The Phené Philanderers Cricket Club

Phené News & Links

Call to all Phené members: if you have any news or links suitable for this page,

Oct. 2013

The 2013 cricket season was over, the days were getting shorter, and food and drink were becoming scarce. The natural response of the Greater Pullin was of course to begin his autumn migration. He set off on 20 September, expecting to take about 6 weeks to reach his over-wintering habitat in the southern hemisphere. All major perils of the migration were avoided - he was lucky not to be shot down over Cyprus - and the Greater Pullin landed at Broome Airport in Western Australia on 31 October. Other migration news can be found here and here.

Apr. 2013

Ian and his plane

Ian Pullin, unable to get a sufficient buzz from playing cricket for the Phené, decided to build a plane and fly it from Australia to the UK. Well, you would, wouldn't you. This sounded like a classic Phené case of biting off more than you could possibly chew, but he has actually done it.
Ian took off from Perth on 25 March in a plane that he built with his plane partner Chris, planning to arrive in the UK at the beginning of May. In fact the journey ended when he landed at Lydd Airport in Kent on 30 April. Fantastic!

Jan. 2013

Not much more than a year after it had re-opened, The Phené came under threat again in the form of a planning application for a residential conversion. The Council rejected the application, but there was an appeal and then a public inquiry. Finally, on 16 January 2013, the Planning Inspector dismissed the appeal. The Phené Arms has been saved and can remain as the home of the Phené Philanderers.
The full story is told on our Phené Arms page.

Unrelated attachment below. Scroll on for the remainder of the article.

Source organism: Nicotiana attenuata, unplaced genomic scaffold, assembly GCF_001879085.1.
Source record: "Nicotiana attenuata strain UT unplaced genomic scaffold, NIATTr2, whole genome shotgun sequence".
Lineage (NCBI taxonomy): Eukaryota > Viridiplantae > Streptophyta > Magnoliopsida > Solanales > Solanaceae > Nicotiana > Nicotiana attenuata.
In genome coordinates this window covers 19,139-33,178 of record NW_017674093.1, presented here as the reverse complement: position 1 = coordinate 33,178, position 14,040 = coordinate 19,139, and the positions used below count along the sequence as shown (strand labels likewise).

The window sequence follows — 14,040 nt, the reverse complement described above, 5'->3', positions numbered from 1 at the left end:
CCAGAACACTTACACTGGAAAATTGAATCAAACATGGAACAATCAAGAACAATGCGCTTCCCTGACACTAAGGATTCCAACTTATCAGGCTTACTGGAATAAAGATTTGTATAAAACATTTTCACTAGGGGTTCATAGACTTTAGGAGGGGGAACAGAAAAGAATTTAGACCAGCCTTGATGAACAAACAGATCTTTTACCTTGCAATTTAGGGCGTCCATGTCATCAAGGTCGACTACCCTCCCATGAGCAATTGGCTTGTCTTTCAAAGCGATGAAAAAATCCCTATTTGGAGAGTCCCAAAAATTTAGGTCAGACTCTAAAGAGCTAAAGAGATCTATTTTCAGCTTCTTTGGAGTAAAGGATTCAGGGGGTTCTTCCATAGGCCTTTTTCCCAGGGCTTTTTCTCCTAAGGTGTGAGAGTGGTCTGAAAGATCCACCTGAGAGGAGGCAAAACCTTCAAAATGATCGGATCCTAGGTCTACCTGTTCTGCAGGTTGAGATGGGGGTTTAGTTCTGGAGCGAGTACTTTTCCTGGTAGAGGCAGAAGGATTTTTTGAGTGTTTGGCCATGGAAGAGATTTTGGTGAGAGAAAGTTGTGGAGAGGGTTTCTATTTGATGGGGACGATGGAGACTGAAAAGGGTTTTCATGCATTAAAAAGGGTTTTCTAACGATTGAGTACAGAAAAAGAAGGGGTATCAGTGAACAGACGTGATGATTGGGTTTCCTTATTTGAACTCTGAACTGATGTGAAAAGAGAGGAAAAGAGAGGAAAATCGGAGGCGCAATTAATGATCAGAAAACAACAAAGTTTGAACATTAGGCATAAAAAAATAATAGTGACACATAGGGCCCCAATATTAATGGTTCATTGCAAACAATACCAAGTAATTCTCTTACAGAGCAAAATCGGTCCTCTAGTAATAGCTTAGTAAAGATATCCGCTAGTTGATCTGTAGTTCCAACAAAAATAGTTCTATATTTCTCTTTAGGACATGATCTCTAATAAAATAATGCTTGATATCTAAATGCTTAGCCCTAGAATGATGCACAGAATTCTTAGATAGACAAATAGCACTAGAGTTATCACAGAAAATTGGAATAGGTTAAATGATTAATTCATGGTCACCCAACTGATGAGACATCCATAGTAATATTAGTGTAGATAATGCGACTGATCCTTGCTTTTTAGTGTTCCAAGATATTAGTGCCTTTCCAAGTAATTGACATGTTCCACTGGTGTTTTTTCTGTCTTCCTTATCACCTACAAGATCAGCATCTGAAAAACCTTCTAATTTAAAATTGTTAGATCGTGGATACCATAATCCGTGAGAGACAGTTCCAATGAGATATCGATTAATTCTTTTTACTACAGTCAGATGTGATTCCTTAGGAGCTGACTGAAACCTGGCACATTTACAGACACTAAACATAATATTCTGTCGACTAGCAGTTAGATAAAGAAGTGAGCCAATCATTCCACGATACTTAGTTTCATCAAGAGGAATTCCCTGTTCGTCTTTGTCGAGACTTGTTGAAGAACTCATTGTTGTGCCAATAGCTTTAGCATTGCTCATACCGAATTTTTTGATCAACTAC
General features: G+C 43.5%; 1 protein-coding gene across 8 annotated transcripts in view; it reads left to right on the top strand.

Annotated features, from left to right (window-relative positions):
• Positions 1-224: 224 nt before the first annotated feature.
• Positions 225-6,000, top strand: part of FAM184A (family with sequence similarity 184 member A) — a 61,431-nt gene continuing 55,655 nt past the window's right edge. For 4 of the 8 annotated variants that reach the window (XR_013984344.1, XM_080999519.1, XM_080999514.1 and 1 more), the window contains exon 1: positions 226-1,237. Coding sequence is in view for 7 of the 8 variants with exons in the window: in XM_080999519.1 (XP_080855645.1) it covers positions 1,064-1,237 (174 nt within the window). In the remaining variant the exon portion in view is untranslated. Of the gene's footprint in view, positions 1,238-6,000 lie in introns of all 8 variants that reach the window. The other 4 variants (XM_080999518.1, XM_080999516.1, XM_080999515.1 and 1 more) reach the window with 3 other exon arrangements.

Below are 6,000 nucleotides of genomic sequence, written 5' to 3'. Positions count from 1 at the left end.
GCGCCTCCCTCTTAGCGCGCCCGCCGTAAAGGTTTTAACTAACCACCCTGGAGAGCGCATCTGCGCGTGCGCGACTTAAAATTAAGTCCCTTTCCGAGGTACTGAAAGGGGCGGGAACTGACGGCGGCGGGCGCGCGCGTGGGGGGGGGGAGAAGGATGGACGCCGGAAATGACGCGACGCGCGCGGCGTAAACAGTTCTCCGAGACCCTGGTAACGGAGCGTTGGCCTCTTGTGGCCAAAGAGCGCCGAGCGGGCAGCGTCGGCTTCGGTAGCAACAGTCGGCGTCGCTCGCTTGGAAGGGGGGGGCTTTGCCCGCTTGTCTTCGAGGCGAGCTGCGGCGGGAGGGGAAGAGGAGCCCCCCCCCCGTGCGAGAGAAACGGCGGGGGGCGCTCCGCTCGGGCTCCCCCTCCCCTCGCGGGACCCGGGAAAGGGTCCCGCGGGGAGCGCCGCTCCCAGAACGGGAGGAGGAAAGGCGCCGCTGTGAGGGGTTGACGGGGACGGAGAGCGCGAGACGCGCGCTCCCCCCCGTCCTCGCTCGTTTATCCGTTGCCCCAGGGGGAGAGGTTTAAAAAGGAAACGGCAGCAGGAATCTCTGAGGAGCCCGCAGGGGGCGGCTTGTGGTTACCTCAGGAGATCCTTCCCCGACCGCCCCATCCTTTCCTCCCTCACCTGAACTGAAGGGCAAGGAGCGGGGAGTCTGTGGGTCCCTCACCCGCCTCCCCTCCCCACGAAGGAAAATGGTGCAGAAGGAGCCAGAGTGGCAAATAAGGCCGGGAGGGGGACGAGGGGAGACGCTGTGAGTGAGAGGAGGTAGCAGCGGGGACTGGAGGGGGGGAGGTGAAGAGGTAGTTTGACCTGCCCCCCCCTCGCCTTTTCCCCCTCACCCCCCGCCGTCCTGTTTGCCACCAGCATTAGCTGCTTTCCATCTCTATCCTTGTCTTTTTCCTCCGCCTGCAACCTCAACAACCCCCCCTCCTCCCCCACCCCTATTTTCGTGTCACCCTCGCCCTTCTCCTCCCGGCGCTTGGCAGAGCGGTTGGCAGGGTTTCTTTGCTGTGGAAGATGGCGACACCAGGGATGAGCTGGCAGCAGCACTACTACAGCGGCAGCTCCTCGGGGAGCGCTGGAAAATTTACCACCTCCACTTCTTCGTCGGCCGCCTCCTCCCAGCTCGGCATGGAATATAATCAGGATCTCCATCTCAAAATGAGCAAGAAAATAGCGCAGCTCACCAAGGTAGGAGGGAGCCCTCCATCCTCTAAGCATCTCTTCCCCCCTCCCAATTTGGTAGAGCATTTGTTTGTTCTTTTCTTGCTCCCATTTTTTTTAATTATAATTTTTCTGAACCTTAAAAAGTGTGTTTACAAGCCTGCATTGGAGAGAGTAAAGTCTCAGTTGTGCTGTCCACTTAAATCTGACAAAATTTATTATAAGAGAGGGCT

June 2010

Phené Philanderers at the re-opening of The Phené, 21 June 2010

The Phené Arms has re-opened, re-named The Phené. A dozen Phené players and wives attended the inaugural drinks party on 21 June 2010. If only it were that easy to get eleven players to turn out for a match...
The photo on the left shows the Phené President for Life and Beyond et al. at the party.

May 2009

A villager’s attempt to stop cricket being played at Shamley Green, near Cranleigh, until proper protection is provided for his home was thrown out by a judge at Guildford County Court on Friday.

The Phené are delighted that Shamley Green CC, opponents since 1977, have won their court case. We rather like playing cricket on village greens.

The report broadcast on the BBC London regional news on 11th May featured footage of the match between Shamley Green and Phené Philanderers on 3rd May under the title Flying balls stop village cricket:

The Telegraph has been covering the story for a while:
Cricket can be played on village green after injunction thrown out by judge
Court judgement could threaten village green cricket
Cricket club plays by six and out rule in neighbour row


We played in Albania, once, and both The Times and the Daily Telegraph featured the event in their diary columns: Bowled over of Albania and Over the boundary. The Times thought Philanderers too racy, though, and referred to the club as Phené Wanderers! There is also a brief mention in the BBC Test Match Special article on Odd places to play cricket.


Cricket in the Pacific Islands has some differences from the game played by the Phené, but some similarities too: Cricket in the Blue (from A Pattern of Islands by Arthur Grimble). Time for a tour?